Wednesday, October 14, 2009

Where even a stranger is welcome

On the advice of Vinko and Ztravka, this morning we head out from Apartments Johnny to take a drive and have a look to the south of Split. They have suggested that we drive down the coast to Omiš, then to Makarska and then Tučepi. So after breakfast we head off. The road south from here hugs the coast with its beautiful clear waters that this morning are hardly raising a ripple. The sun is shining and it is warmish. Life is good!

After 20 minutes we reach Omiš. It sits on either side of the Cetina River where its emerald-green meets Adriatic Sea. There is a gorge beckoning and so we hang a left and one of our first finds is the outlet for a hydro electric plant that is taking advantage of the waters falling from the cliffs somewhere nearby. It seems rather odd to find a generating plant nestled at the foothills and seemingly camouflaged!

However, as we press onwards - and upwards we are driving along this ever increasing incline. As we reach the summit we see a parking spot at the side of the road; low and behold at the summit's edge lies a disused observation post. The post, which may have been built during the hostile years, affords an amazing view over the valley we had just left. The view up through the valley is quite spectacular, while seaward provides a 'birds-eye' view of the hydro electric plant!

After this short stop, we continue our journey along the mountain ridges and being rewarded by some fantastic views. The road narrows at times to a single lane, traverses the crust of the cliff and cuts through mountain edges in tunnels of varying lengths. All in all, a stunning drive. We are heading away from the coast and its not long before we see farming - olive groves, grape vines much of the land terraced - and they terrace it by clearing the natural vegetation of rocks into shallow walls - it serves two purposes! In fact, there is little natural top soil on these rocky hills and I guess that just serves to prove that olives in particular thrive in hard conditions. There are lots of pomegranates too. We pass through hamlets too small to be called villages - they are more a collection of homes at the roadside.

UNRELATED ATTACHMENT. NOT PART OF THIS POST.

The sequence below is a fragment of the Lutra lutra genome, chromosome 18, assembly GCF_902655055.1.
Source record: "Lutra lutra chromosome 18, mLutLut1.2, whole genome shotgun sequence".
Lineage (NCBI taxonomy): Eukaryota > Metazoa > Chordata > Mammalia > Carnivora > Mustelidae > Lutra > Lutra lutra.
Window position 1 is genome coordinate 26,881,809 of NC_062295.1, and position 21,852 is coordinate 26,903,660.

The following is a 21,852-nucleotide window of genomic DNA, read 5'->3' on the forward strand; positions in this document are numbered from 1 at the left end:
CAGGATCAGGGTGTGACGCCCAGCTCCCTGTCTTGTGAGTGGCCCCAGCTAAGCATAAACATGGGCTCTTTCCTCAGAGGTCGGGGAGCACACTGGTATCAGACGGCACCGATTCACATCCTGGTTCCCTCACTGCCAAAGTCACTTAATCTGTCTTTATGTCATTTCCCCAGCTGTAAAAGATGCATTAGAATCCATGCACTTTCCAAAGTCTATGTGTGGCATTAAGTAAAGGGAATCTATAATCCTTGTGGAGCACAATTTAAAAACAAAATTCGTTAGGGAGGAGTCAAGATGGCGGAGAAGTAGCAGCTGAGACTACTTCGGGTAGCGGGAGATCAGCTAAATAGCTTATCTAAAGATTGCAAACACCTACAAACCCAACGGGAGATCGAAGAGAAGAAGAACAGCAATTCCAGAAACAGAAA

Here too we see some real contradictions - the bushfire warning signs and the government workers who are clearing the road verges including at times, burning off! Mind you, the verges are just the bush encroaching on the road's edge. And on the highest points on the rides we see the now expected churches. What we don't see however, is how to reach them. So when we do find a small gathering of buildings with the church accessible, we head up the narrow street to take a look. There is a church complete with bell tower and a small graveyard beside it.

Now, you can often tell a lot about a community by its graveyard and this one is no different. While the church claims the prime spot on the top of the hill, there has been one concession - the grave appear to have been laid so the coffins are interred vertically - standing on their edge! Anyway, to our disappointment, this church too is shut. Seems that they are only opened for services around here. We have a quick look around the outside and are about to leave when from across the street and from an old house that looks like it has seen the ages, an almost as old man comes across the street speaking to us in Croation. We have no idea what he is saying, but it is obvious that he can help us - he is pointing at the church, with the keys in his hand. He wants to show us his church! For all we know, he may well be the priest!